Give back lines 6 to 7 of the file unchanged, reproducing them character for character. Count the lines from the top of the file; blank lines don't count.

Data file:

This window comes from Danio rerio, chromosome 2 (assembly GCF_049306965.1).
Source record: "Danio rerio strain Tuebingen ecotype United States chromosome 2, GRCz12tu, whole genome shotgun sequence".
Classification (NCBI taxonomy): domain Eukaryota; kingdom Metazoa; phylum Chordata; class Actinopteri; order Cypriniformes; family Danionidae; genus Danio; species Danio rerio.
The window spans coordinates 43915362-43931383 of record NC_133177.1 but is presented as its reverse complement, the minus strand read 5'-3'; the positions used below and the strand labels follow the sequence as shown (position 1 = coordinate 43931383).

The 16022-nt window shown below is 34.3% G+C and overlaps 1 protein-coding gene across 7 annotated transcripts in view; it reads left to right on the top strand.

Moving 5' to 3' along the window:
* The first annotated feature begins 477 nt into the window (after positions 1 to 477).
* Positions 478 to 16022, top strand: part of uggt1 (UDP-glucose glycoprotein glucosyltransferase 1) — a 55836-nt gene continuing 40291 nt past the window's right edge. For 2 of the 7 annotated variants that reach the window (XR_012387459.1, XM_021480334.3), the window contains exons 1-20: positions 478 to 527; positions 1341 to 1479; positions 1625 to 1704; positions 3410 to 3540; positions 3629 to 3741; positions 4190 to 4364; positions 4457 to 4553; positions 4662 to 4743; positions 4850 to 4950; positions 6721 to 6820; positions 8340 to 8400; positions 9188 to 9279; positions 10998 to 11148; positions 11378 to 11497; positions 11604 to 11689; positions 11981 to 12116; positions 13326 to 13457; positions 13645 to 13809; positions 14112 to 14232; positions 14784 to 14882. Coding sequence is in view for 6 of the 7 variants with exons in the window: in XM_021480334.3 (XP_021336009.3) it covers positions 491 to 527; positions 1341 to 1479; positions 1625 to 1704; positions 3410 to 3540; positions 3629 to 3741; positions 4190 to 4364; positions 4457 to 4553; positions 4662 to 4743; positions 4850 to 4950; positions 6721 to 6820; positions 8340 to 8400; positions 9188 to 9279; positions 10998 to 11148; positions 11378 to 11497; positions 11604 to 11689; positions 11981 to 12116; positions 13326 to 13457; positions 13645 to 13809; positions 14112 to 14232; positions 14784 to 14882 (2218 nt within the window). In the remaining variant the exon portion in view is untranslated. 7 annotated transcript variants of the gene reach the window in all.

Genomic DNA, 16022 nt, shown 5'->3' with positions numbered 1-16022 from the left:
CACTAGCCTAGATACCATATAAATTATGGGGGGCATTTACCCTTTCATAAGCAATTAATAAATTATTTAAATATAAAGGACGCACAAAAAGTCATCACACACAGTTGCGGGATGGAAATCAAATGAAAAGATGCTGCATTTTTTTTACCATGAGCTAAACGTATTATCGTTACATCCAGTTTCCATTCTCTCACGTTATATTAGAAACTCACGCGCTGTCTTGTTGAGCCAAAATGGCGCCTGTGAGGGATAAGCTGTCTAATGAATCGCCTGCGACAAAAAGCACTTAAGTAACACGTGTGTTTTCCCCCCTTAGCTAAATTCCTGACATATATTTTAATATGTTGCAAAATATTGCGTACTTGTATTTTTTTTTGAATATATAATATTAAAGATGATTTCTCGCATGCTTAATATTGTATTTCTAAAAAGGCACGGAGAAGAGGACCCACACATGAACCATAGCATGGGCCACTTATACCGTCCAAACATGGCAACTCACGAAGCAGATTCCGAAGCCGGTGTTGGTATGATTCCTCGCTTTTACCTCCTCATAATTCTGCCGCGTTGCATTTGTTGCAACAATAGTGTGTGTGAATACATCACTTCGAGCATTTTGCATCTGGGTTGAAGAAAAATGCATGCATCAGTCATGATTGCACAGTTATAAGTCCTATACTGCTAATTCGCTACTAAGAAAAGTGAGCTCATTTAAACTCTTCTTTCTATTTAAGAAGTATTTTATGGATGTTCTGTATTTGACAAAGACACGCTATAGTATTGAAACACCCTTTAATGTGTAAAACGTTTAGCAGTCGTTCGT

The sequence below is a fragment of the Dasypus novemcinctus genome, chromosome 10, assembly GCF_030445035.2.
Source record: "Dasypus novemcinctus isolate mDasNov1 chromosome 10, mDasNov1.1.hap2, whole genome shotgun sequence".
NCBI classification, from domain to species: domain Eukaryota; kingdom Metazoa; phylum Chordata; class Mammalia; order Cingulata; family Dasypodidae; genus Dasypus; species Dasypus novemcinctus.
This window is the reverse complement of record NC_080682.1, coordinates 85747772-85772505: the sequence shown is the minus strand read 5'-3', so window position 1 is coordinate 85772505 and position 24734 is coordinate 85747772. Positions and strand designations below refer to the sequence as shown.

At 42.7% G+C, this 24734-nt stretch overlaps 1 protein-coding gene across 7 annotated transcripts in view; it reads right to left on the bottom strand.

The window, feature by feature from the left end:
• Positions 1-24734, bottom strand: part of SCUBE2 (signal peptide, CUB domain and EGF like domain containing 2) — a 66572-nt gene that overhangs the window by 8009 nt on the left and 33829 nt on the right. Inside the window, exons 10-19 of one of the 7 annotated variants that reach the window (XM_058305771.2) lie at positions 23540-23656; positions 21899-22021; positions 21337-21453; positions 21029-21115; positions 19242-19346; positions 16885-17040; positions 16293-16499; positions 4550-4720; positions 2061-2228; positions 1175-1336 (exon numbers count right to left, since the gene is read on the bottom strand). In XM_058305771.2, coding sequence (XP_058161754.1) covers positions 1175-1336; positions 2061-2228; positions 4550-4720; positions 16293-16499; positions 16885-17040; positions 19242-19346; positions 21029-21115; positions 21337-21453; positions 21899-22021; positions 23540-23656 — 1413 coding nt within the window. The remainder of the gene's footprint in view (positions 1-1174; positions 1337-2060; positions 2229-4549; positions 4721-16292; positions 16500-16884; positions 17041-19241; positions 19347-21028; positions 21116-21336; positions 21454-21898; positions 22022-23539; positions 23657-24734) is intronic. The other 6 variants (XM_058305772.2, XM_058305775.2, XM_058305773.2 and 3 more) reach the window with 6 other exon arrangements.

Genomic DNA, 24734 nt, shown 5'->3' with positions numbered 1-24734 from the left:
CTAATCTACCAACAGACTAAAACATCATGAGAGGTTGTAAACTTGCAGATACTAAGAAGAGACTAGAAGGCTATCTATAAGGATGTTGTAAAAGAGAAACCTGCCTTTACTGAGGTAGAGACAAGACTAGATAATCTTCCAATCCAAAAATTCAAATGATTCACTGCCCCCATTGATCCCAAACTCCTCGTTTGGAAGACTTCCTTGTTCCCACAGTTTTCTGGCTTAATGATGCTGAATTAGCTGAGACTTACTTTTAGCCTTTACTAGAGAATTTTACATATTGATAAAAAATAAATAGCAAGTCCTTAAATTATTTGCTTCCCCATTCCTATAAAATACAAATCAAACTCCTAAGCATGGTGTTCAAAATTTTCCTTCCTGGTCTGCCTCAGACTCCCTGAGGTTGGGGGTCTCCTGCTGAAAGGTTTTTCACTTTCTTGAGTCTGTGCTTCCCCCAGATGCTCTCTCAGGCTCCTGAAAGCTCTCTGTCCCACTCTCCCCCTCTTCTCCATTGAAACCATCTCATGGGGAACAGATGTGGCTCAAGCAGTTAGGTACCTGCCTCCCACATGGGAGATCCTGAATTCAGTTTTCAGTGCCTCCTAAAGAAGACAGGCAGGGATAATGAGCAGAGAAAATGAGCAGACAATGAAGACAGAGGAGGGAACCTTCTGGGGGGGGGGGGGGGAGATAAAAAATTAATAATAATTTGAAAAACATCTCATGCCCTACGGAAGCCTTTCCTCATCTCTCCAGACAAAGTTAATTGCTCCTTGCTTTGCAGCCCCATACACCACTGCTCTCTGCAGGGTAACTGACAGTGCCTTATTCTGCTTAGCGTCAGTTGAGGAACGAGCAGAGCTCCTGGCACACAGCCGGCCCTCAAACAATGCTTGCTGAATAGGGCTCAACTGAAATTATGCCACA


Moving 5' to 3' along the window:
* The first annotated feature begins 477 nt into the window (after positions 1 to 477).